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  • 1 University of Chicago, Department of Linguistics 1010 East 59th Street, Chicago, IL 60637 USA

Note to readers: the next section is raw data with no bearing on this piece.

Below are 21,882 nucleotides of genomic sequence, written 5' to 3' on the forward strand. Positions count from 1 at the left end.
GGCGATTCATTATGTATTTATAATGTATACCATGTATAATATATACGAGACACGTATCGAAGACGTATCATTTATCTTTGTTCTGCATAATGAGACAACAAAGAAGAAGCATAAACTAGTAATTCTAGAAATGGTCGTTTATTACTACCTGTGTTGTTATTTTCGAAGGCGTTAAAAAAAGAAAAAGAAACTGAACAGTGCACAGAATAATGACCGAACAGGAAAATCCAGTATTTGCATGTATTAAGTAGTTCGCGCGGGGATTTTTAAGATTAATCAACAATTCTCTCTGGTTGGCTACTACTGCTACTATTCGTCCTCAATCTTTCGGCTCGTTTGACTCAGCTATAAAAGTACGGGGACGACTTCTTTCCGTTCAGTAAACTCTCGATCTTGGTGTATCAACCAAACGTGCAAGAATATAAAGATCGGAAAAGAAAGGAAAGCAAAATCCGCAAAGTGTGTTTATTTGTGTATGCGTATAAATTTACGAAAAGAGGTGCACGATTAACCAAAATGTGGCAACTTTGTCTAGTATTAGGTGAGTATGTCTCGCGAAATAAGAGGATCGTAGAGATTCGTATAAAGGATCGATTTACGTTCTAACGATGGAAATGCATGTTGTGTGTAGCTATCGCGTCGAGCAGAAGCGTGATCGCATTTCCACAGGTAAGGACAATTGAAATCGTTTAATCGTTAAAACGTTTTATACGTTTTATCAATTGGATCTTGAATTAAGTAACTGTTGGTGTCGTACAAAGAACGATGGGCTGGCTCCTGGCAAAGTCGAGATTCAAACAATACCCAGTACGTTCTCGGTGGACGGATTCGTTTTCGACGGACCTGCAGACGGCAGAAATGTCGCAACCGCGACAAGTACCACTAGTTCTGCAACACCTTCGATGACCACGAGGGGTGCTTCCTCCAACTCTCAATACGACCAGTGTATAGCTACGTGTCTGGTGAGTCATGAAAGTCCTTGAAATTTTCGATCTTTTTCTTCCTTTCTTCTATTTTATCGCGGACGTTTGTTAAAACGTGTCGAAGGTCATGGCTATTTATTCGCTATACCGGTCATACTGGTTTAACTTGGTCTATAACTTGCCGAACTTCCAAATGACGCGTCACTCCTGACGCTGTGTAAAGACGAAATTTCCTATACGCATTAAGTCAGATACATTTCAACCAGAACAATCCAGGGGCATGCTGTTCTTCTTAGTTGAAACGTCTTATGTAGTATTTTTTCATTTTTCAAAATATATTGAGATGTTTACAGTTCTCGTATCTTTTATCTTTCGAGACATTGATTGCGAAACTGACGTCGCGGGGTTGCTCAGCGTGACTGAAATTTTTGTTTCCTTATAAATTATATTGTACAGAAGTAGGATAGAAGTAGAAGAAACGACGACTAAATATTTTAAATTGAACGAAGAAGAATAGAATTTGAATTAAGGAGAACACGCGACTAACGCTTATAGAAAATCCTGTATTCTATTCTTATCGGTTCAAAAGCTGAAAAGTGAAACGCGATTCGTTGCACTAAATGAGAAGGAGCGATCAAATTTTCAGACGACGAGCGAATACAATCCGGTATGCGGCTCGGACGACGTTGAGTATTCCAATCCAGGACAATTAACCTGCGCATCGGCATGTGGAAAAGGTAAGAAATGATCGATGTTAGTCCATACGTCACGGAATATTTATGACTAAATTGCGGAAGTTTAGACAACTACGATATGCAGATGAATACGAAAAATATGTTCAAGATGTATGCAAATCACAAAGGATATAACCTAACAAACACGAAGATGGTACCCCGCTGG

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The primary thesis of this paper is that selection plays a role in language evolution. Underlying this position is the assumption that a language is a Lamarckian species, a construct extrapolated from idiolects spoken by individuals who acknowledge using the same verbal code to communicate with each other. There is no perfect replication in any case of language “acquisition”, which is actually a recreation process in which the learner makes a system out of features selected from utterances of different individuals with whom he/she has interacted. In a way similar to gene recombination in biology, each learner gradually and selectively reintegrates into new system features which are often modified in the process. At the population level, the congruence of some divergent idiolectal selections is often strong enough for a language to evolve into a new communal system. A fundamental question for my hypothesis is: What principles regulate selection? I also assume hybridism in language “transmission”, which is polyploidic, as features of every idiolect originate not only in various competing idiolects, but possibly also in different dialects or languages in contact. The question about feature selection remains the same.

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